For the longest time, my mom had a picture hanging on her fridge. It was taken on my brother Kris's ninth birthday. He, my two other brothers Chase and Luke, and me had just returned from the movies where we had seen the film adaption of Lynne Reid Banks's undoubtedly racist Indian in the Cupboard. My brothers are all grinning madly in the picture, happy and energized by youth and birthday vibes. I am standing slightly apart from them, arms crossed, displaying an obnoxious and overacted pout. You see, despite it being my brother's birthday, I had been pulling for us to go see Mortal Kombat (an aesthetic choice I still stand behind), and when my request got denied, I flung into a full-blown, sullen temper tantrum.
The picture haunts because I worry it captures the essence of what kind of oldest brother I am. There's also a home video that exists of my brother and I (four and five years old) in a bathtub. I'm demanding my mom to, "Look at me, look at me!" I had just figured out how to wet my hair by bending over, avoiding the dreaded lying back into the bath, and this innovation demanded capturing for posterity's sake. So my mom films me triumphantly wetting my hair in this new way, but on my rise, I accidentally smash my soft head on the tub's tap resulting in traumatized waterworks from me and bemused confusion from my brother. In both cases, I see my failings as an older brother. I see a whiny narcissist of a child, self-obsessed, constantly demanding attention to the detriment of my brother's own airtime (parental attention). My brothers and I were all born very close to one another: Myself, in 1986; Kris in 1987; Chase in '88; and Luke bringing up the rear in '90. Our personalities developed off of one another: I am an attention-seeker; Kris is cool as a cucumber, a chef, and a great musician who likes and is like funk music; Chase is the serious one, quiet, contemplative, a tradesman who works through his emotions with his hands; and Luke is, of course, the baby, loved and coddled, and perhaps the least fearful of us or at the very least the only one who snowboards.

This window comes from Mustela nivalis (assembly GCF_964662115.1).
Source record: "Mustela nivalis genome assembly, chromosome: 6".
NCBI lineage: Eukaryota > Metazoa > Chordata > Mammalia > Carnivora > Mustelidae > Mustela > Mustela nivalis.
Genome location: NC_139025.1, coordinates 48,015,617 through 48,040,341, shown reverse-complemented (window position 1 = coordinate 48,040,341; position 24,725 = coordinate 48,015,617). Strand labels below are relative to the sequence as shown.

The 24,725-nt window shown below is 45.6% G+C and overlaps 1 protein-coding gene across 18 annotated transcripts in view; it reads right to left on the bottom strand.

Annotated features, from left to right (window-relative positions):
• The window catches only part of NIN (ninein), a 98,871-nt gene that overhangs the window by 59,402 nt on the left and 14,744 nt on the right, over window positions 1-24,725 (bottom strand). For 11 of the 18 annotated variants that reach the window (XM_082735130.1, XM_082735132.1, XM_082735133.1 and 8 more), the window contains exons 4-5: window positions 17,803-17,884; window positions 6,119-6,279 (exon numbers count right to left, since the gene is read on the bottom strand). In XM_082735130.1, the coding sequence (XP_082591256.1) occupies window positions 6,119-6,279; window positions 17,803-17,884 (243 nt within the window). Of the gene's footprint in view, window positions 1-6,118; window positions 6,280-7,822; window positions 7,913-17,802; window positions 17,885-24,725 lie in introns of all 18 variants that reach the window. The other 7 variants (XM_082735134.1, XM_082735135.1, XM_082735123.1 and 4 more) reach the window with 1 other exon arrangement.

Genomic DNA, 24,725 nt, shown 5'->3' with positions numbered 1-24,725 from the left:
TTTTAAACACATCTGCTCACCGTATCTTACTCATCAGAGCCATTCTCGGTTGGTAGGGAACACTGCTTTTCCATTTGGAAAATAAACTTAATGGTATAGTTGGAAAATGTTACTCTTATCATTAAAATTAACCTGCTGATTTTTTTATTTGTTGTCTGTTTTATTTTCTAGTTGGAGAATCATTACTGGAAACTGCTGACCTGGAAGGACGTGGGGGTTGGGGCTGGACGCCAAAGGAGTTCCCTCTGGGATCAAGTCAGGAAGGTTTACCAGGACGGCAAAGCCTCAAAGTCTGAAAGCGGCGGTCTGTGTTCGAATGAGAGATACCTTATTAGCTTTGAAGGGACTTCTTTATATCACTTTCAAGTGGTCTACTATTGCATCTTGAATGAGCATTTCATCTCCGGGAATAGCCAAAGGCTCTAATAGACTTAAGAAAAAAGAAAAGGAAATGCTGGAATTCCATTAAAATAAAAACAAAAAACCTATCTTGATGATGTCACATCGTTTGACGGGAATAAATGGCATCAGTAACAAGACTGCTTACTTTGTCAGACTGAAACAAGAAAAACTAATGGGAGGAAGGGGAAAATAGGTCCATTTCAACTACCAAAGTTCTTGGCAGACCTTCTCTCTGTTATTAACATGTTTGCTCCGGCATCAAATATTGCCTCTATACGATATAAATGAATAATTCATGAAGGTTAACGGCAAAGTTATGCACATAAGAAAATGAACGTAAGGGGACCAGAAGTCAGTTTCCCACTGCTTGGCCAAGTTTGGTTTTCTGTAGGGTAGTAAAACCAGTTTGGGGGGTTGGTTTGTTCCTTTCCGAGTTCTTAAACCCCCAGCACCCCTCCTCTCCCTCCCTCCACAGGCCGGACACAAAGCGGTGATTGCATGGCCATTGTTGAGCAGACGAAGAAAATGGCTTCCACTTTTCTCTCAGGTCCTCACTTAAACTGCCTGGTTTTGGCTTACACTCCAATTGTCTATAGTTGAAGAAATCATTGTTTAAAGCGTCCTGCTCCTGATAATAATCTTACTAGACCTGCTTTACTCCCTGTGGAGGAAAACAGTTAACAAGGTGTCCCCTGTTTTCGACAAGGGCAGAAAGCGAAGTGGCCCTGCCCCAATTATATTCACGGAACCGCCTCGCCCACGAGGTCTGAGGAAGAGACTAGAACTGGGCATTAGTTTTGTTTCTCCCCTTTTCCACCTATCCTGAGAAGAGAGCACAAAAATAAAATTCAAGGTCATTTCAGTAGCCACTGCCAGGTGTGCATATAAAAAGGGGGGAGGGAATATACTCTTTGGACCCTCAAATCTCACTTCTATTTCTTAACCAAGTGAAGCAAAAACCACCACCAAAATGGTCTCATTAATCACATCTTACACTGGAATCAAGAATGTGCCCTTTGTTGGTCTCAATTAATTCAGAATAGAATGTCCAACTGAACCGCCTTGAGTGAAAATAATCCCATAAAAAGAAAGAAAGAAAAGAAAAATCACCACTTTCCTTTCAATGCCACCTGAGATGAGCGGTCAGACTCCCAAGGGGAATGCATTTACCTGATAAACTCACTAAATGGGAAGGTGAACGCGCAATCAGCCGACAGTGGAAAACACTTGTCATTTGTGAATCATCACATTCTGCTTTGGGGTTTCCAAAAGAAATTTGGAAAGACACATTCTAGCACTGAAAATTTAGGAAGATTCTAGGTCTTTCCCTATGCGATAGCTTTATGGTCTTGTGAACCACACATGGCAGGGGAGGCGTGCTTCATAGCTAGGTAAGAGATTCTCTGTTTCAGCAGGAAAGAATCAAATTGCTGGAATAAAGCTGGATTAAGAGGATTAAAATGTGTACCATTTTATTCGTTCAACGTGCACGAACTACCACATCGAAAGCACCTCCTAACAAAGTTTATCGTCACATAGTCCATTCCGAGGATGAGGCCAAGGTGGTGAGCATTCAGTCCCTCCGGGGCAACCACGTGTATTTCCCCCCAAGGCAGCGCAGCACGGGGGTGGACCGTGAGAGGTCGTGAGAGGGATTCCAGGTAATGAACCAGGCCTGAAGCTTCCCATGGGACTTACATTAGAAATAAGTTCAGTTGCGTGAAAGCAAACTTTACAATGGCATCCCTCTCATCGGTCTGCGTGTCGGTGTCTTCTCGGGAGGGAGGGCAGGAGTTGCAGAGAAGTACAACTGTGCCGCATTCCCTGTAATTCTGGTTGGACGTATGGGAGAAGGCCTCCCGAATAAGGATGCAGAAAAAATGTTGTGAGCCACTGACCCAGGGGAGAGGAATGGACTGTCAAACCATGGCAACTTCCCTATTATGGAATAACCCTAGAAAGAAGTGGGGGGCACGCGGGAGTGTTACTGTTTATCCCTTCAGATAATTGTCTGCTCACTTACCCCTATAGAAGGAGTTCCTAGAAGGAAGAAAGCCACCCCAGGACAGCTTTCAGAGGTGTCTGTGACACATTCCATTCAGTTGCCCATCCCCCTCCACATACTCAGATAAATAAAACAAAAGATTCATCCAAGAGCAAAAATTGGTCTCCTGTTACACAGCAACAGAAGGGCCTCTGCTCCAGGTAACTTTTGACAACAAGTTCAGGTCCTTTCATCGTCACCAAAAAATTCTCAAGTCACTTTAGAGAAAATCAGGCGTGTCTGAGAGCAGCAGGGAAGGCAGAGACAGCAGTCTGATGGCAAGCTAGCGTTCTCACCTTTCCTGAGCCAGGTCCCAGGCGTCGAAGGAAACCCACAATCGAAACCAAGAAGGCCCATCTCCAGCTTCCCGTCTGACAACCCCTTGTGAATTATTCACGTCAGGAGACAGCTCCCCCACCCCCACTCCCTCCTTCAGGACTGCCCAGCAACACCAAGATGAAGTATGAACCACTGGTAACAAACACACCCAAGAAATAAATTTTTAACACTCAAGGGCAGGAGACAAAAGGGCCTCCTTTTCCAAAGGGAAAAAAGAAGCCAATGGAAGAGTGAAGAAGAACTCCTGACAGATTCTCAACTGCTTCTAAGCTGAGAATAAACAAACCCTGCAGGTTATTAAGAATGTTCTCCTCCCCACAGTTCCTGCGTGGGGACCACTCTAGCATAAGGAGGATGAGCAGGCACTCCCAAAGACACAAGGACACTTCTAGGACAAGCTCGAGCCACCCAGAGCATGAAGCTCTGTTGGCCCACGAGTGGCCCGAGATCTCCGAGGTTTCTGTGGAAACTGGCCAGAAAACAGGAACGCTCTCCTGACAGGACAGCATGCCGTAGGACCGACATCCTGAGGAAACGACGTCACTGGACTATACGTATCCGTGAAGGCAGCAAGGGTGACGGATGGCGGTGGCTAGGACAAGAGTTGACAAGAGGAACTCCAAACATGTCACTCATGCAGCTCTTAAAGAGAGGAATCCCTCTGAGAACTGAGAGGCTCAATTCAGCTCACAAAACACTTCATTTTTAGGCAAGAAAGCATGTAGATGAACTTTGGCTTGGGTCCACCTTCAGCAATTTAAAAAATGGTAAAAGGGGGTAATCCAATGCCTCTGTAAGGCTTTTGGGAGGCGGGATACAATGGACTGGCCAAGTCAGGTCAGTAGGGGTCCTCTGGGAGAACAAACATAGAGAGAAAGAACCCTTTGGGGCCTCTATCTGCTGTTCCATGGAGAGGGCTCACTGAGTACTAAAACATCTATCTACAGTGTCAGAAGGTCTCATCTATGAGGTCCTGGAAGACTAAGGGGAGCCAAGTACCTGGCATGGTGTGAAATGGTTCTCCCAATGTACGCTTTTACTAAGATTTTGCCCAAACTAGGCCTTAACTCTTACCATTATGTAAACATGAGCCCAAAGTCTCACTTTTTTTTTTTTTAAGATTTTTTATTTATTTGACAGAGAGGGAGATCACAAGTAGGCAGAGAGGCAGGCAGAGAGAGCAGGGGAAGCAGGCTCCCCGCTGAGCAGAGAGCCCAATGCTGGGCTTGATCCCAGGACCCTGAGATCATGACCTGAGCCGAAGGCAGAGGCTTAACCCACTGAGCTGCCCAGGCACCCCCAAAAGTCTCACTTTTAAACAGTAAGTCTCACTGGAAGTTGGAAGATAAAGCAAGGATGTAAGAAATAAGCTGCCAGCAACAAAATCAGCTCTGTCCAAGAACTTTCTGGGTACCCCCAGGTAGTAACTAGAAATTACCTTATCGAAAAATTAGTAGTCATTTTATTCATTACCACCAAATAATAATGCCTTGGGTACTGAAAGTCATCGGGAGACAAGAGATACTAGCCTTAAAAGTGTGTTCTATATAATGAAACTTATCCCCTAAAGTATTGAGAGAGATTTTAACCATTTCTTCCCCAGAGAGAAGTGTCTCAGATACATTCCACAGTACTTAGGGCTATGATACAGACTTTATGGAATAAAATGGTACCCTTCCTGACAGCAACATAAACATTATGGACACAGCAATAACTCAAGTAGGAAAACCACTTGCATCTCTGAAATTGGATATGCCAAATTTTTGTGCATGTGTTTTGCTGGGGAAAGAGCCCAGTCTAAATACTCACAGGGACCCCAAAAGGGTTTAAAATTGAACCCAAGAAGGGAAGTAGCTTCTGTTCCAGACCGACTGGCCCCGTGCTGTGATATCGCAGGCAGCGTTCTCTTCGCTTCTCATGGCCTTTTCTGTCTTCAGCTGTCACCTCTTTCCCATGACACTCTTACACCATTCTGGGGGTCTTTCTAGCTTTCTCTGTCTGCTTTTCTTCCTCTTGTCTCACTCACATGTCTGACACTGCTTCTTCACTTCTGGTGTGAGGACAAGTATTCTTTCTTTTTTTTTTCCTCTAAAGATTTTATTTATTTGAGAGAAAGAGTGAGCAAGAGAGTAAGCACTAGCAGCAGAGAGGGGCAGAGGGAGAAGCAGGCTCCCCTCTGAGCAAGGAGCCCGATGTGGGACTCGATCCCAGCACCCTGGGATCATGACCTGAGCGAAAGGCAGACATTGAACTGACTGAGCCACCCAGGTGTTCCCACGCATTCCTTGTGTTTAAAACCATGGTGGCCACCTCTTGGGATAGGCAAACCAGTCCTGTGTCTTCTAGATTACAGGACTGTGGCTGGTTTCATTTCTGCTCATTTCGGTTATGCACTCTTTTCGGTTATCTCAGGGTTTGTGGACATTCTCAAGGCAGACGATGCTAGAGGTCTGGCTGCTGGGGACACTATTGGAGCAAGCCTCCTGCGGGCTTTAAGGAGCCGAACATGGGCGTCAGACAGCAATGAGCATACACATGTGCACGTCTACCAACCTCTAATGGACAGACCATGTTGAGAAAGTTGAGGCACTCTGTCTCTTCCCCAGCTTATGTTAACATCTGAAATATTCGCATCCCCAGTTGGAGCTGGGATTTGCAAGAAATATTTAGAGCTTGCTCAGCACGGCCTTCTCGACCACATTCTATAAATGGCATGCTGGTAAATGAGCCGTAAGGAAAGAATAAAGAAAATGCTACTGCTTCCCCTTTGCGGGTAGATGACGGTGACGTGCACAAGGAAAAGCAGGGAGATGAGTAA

There is an ideal of a big brother I have in my head that I never measure up to. The ideal is of the magnanimously cooler brother who gets his license first and sneakily drops his siblings off at parties, introduces them to awesome music, and, most important, serves as their silent protector, watching over them in the halls of high schools and home. I also picture bandanas being a key part of this dream older brother's wardrobe.
Perhaps because our closeness of age, I never resembled this older brother. I got my license after Kris and Chase, and was decidedly not cooler. The first time I ever had a taste of alcohol, I had just started high school, and Kris and a friend were sneaking sips from a bottle of rum in our fridge. Suffering from a bout of pre-pubescent FOMO, I wedged my way into the proceedings. Before taking a nip, I remember my brother's friend saying, "I thought you said your brother wouldn't drink." I would have been offended by this assumption of squareness, but I was too busy chugging water to erase all evidence of the demon booze and how bad of a boy I was.
I also wasn't much of a protector, more in need of protection than anything else. The big-brother part of our relationship only extends to age; all of my brothers are much larger than me, with muscles and stuff compared to my hollow-boned, scrawny frame. This became clear in my last year at home. My brother Chase and I had gotten into a brotherly tussle. Very quickly it became clear that fighting my brothers was no longer a viable option for me, as Chase threw me to the ground and, howlingly mad, mounted me with the intention to pound me to dust. I was only rescued from the beating by Kris, who swooped in and knocked Chase off me.